# 704: Principle of Explosion

Principle of Explosion |

Title text: You want me to pick up waffle cones? Oh, right, for the wine. One sec, let me just derive your son's credit card number and I'll be on my way. |

## [edit] Explanation

Cueball explains the principle of explosion, a classical law of logic, that says that if you start out with propositions (axioms) that contradict each other, it is possible to derive (prove) any statement you want in the language you are working in, true or false. (In math for example, if you assume that √2 is a rational number, you can 'prove' things that are obviously false, such as the fact that some numbers must be both even and odd. Consequently, you can draw the conclusion that √2 must be an irrational number (provided such a thing exists at all! - luckily, it does and obeys the same calculation rules as for rational numbers; this is how proof by contradiction works.)

This can be seen in a Template:w:Truth Table

P | ¬P | P ∧ ¬P | P ∧ ¬P ⇒ Q |
---|---|---|---|

T | F | F | T |

F | T | F | T |

The formula P ∧ ¬P ⇒ Q is true in every possible interpretation. No matter what propositions are substituted for P and Q the implication is true. So if a single example of a contradiction were found, then every proposition would be true, (and simultaneously false).

Cueball's friend then proceeds to misinterpret (perhaps intentionally) that you can derive any *fact* about the physical world. His formula of propositional logic in the third panel reads "**P** and not **P**", where **∧** is the formal logic symbol for "and" and ** ^{¬}** is the symbol for "not".

**P**stands for a proposition. As "

**P**and not

**P**" is shorthand for "

**P**is both true and false", this forms a contradiction from which the principle of explosion can begin. Humorously and to Cueball's bewilderment he then successfully manages to 'derive' his mom's phone number. His mom turns out to be Miss Lenhart (now a Mrs?), and to his vexation she asks his friend out.

Waffle cones are a variety of ice cream cone. The rest of the title text is just more of the main comic's derivation joke, since Cueball's "friend" is apparently a cheap bastard who can't spare five bucks to buy his own ice cream cones. (Unless he is smart enough to exploit the system of universe.)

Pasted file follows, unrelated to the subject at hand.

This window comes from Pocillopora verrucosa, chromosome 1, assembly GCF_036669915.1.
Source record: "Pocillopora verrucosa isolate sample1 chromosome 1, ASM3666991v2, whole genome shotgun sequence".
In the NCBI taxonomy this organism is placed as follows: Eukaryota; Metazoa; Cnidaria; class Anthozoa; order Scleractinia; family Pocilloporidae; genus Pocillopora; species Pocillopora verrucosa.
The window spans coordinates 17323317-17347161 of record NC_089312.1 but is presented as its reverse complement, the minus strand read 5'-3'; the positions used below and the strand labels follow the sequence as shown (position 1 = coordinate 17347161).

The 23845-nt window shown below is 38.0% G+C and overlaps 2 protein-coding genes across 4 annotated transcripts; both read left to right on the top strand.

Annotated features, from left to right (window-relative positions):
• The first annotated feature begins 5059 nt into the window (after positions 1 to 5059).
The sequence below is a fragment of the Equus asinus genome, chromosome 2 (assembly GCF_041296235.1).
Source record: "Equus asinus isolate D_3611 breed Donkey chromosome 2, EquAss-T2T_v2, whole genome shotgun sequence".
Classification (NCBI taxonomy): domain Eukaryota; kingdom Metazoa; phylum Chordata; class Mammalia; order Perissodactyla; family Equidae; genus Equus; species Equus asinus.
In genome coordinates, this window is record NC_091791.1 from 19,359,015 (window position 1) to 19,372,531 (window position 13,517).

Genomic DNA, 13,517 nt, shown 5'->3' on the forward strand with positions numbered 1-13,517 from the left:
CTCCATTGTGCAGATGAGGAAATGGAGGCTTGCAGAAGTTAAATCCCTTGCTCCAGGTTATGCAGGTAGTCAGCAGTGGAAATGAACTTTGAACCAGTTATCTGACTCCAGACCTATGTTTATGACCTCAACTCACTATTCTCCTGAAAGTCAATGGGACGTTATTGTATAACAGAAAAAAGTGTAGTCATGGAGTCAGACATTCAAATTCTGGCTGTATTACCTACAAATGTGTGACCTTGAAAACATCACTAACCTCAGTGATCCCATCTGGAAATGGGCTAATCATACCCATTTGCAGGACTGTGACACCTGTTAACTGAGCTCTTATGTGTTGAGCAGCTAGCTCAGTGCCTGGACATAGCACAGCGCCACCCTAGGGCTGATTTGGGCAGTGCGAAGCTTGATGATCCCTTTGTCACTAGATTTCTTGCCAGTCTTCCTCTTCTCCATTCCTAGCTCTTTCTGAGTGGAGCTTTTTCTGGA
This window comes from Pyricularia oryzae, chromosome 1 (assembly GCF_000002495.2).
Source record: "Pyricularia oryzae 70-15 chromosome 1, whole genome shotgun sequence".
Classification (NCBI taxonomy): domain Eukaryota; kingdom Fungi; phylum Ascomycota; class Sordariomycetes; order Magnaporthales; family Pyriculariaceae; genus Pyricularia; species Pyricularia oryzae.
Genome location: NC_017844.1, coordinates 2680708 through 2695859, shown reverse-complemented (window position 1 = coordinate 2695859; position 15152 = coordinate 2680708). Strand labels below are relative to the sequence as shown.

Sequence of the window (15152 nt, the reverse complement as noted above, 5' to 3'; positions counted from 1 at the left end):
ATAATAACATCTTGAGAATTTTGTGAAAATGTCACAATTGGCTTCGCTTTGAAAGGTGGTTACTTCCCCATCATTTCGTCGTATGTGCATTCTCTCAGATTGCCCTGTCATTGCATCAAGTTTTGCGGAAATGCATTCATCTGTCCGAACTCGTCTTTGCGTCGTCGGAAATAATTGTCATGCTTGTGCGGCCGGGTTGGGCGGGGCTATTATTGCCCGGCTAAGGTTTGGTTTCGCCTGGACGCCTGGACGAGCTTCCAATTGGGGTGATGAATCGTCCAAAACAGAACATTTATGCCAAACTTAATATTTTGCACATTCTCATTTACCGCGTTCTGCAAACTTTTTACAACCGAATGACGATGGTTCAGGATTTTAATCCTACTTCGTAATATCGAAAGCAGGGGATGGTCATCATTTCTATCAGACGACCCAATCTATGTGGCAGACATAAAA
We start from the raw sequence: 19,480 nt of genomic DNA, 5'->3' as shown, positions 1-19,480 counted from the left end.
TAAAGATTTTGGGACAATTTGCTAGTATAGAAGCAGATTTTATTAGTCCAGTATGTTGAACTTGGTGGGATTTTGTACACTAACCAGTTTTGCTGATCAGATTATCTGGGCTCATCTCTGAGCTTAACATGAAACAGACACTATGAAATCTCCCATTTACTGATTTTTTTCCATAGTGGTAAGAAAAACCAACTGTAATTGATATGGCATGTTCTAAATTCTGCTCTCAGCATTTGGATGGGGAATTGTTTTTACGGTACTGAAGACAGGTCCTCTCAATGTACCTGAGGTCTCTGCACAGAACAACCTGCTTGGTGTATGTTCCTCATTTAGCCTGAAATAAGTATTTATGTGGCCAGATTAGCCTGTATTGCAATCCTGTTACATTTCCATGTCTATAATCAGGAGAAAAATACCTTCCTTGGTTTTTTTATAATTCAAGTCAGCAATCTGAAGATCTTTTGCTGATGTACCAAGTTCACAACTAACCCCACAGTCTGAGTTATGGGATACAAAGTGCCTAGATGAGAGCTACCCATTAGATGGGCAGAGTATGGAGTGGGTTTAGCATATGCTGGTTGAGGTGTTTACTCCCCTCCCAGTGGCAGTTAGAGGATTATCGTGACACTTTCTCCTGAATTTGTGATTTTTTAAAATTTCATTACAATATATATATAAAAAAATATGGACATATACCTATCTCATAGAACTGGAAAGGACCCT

## [edit] Transcript

- [Cueball is talking to his friend.]
- Cueball: If you assume contradictory axioms, you can derive anything. It's called the principle of explosion.
- Friend:
*Anything?*Lemme try.

- [Cueball's friend is writing on a piece of paper on a desk.]

- [Cueball's friend is holding up a piece of paper to Cueball, while holding a phone.]
- Friend: Hey, you're right! I started with
**P∧**and derived your mom's phone number!^{¬}P - Cueball: That's not how that works.

- [Cueball is looking at the piece of paper, while his friend is talking to someone on a phone.]
- Friend: Mrs. Lenhart?
- Cueball: Wait, this
*is*her number! How— - Friend: Hi, I'm a friend of— Why, yes, I
*am*free tonight! - Cueball:
*Mom!* - Friend: No, box wine sounds lovely!

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# Discussion

Could Mrs Lenhart be Miss Lenhart's mother, perhaps? This makes Cueball-1 Miss Lenhart's brother (and thus possibly "Cueball Lenhart", unless he's a half-brother or step-brother or the like). Of course with provably two Cueballs in this situation (and assuming they aren't twins, unless #2... no, we won't go there) we can't therefore assume that any particular lone Cueball is related. However, if "Cueball is a Lenhart AND Cueball is not a Lenhart" then.... well, lock up your mothers... <smirk> 31.111.50.225 22:01, 7 May 2013 (UTC)

^ genealogy makes my head durt. 103.9.42.158 20:22, 19 October 2013 (UTC)

Hey, what do waffle cones and box wine have to do with each other? Wouldn't the cones just get soggy? Just wondering. Anonymous 18:30, 9 December 2014 (UTC)

- This is what I came here to figure out. "Oh, right, for the wine" makes it sound like it's supposed to be obvious. 108.162.210.177 00:51, 28 March 2015 (UTC)